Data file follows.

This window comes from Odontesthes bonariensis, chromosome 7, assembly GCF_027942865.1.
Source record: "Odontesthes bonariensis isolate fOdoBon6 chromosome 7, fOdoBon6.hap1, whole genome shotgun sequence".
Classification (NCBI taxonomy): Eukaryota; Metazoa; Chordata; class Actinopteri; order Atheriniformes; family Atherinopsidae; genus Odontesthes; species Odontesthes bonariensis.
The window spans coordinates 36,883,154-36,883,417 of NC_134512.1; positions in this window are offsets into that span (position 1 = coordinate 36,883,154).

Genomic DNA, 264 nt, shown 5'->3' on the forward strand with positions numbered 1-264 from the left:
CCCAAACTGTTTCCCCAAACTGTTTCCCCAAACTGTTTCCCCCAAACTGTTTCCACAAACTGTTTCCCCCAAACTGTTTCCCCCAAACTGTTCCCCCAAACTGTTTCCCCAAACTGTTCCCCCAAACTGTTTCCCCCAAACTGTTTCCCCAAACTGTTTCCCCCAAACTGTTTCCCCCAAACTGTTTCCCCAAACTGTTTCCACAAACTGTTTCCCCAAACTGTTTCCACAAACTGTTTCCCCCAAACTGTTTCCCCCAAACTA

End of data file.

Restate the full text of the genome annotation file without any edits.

This window comes from Odontesthes bonariensis, chromosome 7, assembly GCF_027942865.1.
Source record: "Odontesthes bonariensis isolate fOdoBon6 chromosome 7, fOdoBon6.hap1, whole genome shotgun sequence".
Classification (NCBI taxonomy): Eukaryota; Metazoa; Chordata; class Actinopteri; order Atheriniformes; family Atherinopsidae; genus Odontesthes; species Odontesthes bonariensis.
The window spans coordinates 36,883,154-36,883,417 of NC_134512.1; positions in this window are offsets into that span (position 1 = coordinate 36,883,154).

Genomic DNA, 264 nt, shown 5'->3' on the forward strand with positions numbered 1-264 from the left:
CCCAAACTGTTTCCCCAAACTGTTTCCCCAAACTGTTTCCCCCAAACTGTTTCCACAAACTGTTTCCCCCAAACTGTTTCCCCCAAACTGTTCCCCCAAACTGTTTCCCCAAACTGTTCCCCCAAACTGTTTCCCCCAAACTGTTTCCCCAAACTGTTTCCCCCAAACTGTTTCCCCCAAACTGTTTCCCCAAACTGTTTCCACAAACTGTTTCCCCAAACTGTTTCCACAAACTGTTTCCCCCAAACTGTTTCCCCCAAACTA